MQT 2022

New Platforms for Polariton Reaction Dynamics

Marissa Weichman Princeton University, Department of Chemistry

at  15:40for  40min

Polaritons are hybrid light-matter states with unusual properties that arise from strong interactions between a molecular ensemble and the confined electromagnetic field of an optical cavity. Cavity-coupled molecules appear to demonstrate energetics, reactivity, and photochemistry dramatically distinct from their free-space counterparts, but the mechanisms and scope of these phenomena remain open questions. Validating proposed mechanisms for cavity chemistry will require a new body of experimental work directly surveying strongly-coupled reaction trajectories on clean, easily-modeled reactive potentials, working in close partnership with theory. Here, we discuss two new platforms to investigate condensed-phase and gas-phase molecular reaction dynamics under vibrational strong coupling.

In the condensed phase, we have set out to survey cavity-altered reactivity in radical hydrogen-abstraction processes. These reactions have well-characterized potential energy surfaces; they can be initiated with photolysis and tracked directly on ultrafast timescales; they are exothermic and proceed rapidly so dynamical signatures are not washed out; and they are accessible to theory, enabling detailed interpretation of reaction pathways. We run our reactions in dichroic microcavities that permit vibrational strong coupling in the infrared in combination with broadband optical access in the visible and ultraviolet. We are using ultrafast transient absorption measurements to examine intracavity reaction rates with the goal of pinpointing precisely how these trajectories may be influenced by strong light-matter interactions.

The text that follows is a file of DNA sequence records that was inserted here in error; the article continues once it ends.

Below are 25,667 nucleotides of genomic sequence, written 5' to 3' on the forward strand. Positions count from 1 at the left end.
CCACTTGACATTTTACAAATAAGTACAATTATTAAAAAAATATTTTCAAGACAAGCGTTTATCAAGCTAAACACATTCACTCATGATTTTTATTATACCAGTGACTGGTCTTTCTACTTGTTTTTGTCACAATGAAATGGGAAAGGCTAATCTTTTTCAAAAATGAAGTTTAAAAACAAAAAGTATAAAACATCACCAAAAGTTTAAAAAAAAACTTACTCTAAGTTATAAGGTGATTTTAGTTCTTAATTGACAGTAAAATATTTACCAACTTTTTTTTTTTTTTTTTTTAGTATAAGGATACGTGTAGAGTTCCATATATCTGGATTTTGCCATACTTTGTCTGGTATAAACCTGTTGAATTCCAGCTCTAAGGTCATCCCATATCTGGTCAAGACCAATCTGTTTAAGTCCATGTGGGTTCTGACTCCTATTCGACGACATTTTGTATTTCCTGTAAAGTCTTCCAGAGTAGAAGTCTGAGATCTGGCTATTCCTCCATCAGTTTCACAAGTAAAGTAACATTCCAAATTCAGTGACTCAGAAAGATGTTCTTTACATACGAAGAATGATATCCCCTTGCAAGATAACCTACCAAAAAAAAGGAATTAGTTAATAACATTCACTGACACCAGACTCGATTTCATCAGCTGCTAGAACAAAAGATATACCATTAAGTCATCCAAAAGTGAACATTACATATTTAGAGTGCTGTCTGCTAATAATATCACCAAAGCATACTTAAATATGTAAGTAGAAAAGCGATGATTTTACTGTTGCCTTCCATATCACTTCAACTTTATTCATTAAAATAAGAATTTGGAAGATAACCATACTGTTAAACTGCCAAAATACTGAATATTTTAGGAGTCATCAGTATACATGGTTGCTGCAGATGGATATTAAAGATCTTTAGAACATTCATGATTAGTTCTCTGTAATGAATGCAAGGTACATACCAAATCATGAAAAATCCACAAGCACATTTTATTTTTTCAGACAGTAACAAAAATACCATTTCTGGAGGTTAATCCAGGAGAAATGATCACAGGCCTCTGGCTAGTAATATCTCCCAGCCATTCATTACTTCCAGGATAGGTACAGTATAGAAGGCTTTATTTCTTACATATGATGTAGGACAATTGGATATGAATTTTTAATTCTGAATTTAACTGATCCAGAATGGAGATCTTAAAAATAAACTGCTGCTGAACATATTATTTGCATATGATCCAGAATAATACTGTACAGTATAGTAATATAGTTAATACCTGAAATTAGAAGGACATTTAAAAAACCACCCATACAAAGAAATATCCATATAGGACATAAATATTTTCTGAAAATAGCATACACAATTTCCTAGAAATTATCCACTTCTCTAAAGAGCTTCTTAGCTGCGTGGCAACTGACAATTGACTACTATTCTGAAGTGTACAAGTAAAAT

We will also discuss our recent demonstration of gas-phase molecular polaritons. While polaritons are now well-established in solution-phase and solid-state samples, they have not yet been reported in isolated gas-phase molecules, where attaining sufficiently strong light-matter interactions is a challenge. We show that the strong-coupling regime can be accessed in the gas phase at low temperatures where molecules are found in only a few lowest-energy quantum states and their absorption linewidths are narrow. We have built an apparatus that combines a cryogenic buffer gas cell with a feedback-stabilized optical cavity to reach this regime. This new infrastructure allows us to cavity-couple individual rotational-vibrational states, access a range of coupling strengths and detunings from resonance, and tune both molecular and cavity linewidths. We expect that this platform will enable surveys of cavity-altered molecular reactivity, dynamics, and photophysics with quantum-state-specificity and without the complications of solution-phase environment.